Wednesday, September 21, 2011

Happy 145th birthday, H.G. Wells

On this date 145 years ago, Herbert George Wells was born in Bromley, England.

Wells, of course, gave us such notable science-fiction novels as "The Time Machine" (his first novel), "The Invisible Man," "The War of the Worlds," "The First Men in the Moon" and much more.

And some of those tales have been presented as memorable radio plays and movies that are woven firmly into the tapestry of our popular culture.1

He also gave us, because he was unhappy with the history textbooks of his time, the 1,324-page "The Outline of History," which was unfortunately overshadowed by his fiction works.

My wife and I have a pair of old and lesser-known Wells books available in our online bookstore: "In the Days of the Comet" and "Twelve Stories and a Dream."

The green hardcovers were published in 1924 by Charles Scribner's Sons. They have beautiful gilt designs and lettering on the front cover and spine. Even though these certainly aren't luxury editions, you don't see books crafted with this level of detail on the exterior any more.

"In the Days of the Comet," which is very much in tune with Wells' socialist perspective, is a story about how the vapors of a comet bring about a lasting transformation in humankind. The book's conclusion describes how large buildings began to be used as dining halls, former mansions were turned into homes for the elderly and industrial centers were demolished to make room for residential areas.

Meanwhile, the tales in "Twelve Stories and a Dream" include such intriguing titles as:
  • The Magic Shop
  • The Valley of Spiders
  • Mr. Skelmersdale in Fairyland
  • The Story of the Inexperienced Ghost
  • Jimmy Goggles the God
  • A Dream of Armageddon
The full text, if you're intrigued, is available from Project Gutenberg. In fact, most of Wells' works are available on that wonderful site.

Finally, as an aside, Wells would probably be delighted that you're reading this blog entry here on the Internet, which is slowly becoming a repository of much of mankind's knowledge, history and intellectual thought.2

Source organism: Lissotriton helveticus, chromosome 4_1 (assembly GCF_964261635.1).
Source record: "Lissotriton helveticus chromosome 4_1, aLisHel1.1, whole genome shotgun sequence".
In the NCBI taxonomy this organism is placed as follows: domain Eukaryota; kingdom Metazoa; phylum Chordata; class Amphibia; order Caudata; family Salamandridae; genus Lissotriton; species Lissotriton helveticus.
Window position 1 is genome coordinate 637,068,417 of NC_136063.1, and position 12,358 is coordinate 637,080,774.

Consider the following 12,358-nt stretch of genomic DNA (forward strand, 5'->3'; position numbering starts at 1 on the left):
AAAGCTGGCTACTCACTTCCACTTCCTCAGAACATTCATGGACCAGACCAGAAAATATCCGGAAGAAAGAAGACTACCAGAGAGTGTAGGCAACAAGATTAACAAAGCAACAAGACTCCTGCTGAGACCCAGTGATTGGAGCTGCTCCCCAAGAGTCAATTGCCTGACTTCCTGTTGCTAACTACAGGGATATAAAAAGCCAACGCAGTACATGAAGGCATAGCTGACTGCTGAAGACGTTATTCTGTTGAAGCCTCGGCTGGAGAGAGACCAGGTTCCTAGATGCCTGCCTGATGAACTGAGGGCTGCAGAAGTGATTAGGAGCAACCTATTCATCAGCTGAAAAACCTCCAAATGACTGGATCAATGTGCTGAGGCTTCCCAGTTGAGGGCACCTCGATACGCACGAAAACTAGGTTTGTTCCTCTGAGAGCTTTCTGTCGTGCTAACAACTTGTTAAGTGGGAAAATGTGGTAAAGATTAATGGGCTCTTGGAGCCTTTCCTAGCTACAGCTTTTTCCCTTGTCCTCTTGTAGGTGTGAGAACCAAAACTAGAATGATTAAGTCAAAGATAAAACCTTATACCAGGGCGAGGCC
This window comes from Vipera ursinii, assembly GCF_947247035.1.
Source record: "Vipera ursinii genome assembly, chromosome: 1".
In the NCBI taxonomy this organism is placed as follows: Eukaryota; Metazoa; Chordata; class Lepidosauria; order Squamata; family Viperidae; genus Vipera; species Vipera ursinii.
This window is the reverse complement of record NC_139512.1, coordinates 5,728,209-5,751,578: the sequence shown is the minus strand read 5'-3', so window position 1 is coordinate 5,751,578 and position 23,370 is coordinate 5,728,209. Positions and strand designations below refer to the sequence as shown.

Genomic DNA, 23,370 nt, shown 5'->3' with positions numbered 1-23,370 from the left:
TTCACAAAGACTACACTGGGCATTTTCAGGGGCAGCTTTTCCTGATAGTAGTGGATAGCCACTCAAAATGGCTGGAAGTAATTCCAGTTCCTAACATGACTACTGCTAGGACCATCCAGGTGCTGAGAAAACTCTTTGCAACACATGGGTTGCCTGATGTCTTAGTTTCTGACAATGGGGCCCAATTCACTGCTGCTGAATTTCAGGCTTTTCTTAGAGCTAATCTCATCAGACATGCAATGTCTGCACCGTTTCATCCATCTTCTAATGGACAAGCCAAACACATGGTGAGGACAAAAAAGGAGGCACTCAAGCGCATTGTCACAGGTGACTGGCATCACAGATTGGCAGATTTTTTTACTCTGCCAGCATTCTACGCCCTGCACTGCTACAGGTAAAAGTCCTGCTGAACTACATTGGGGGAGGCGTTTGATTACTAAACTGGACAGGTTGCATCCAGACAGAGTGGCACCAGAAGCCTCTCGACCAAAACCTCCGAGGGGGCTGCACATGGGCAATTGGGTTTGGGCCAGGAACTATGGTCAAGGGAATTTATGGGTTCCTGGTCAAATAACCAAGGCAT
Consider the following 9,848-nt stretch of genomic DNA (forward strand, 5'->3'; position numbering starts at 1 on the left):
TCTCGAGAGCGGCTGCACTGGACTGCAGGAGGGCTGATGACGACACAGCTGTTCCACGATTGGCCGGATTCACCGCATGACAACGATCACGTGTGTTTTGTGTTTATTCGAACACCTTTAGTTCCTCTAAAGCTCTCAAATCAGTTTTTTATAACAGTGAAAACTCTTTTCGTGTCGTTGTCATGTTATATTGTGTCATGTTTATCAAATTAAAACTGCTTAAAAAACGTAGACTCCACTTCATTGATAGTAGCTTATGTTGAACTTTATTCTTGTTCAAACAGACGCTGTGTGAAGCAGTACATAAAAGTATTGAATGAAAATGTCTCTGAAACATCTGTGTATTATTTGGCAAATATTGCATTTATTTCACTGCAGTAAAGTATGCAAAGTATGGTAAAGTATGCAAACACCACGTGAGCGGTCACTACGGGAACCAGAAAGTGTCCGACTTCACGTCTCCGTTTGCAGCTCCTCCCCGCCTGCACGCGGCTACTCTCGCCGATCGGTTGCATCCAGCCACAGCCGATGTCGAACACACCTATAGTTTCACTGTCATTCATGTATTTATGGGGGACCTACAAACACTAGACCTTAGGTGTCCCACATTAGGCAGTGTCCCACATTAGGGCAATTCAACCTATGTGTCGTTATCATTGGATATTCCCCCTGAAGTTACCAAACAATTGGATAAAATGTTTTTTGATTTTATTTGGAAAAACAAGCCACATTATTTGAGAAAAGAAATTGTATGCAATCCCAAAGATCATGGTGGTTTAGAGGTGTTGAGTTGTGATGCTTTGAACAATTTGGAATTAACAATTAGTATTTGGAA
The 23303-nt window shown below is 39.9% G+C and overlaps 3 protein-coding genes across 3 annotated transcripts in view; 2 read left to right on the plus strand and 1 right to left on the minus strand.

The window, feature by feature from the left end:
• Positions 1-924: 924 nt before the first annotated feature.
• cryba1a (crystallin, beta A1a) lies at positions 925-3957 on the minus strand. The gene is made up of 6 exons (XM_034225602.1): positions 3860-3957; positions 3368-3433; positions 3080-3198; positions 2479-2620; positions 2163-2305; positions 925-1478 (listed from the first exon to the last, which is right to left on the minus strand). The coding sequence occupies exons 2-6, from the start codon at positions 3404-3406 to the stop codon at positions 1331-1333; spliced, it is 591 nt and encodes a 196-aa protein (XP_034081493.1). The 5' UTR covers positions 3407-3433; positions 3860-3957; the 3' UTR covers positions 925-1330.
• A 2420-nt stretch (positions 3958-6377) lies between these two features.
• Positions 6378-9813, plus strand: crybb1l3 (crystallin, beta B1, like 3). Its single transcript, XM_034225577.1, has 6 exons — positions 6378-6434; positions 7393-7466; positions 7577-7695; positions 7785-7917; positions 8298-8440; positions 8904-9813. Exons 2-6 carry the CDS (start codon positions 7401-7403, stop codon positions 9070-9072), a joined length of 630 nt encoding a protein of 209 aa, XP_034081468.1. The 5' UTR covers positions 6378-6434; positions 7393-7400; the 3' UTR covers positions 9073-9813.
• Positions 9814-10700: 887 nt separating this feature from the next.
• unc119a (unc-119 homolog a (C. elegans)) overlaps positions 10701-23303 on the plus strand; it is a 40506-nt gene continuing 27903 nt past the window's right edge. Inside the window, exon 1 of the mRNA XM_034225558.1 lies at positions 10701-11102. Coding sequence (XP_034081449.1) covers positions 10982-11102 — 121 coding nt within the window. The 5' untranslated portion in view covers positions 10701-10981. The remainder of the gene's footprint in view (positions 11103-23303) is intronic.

In the 1930s, Wells advanced the idea of a World Brain, a free and permanent encyclopedia that could be accessed by all of the citizens of the world and be used to help foster world peace. At a 1936 lecture, he stated:
"I dislike isolated events and disconnected details. I really hate statements, views, prejudices and beliefs that jump at you suddenly out of mid-air. I like my world as coherent and consistent as possible. ... And that is why I have spent a few score thousand hours of my particular allotment of vitality in making outlines of history, short histories of the world, general accounts of the science of life, attempts to bring economic, financial and social life into one conspectus and even, still more desperate, struggled to estimate the possible consequences of this or that set of operating causes upon the future of mankind."
We have much more than just Morlocks, Eloi and Martians to thank H.G. Wells for. May all of his works, not just the fun ones, be studied and remembered by future generations.

1. I have a fun anecdote regarding a "Movie Day" that my son Ashar and I held this past summer to celebrate H.G. Wells. I will share it some day when I have little more time to write.
2. And, sadly, porn. But never mind that.

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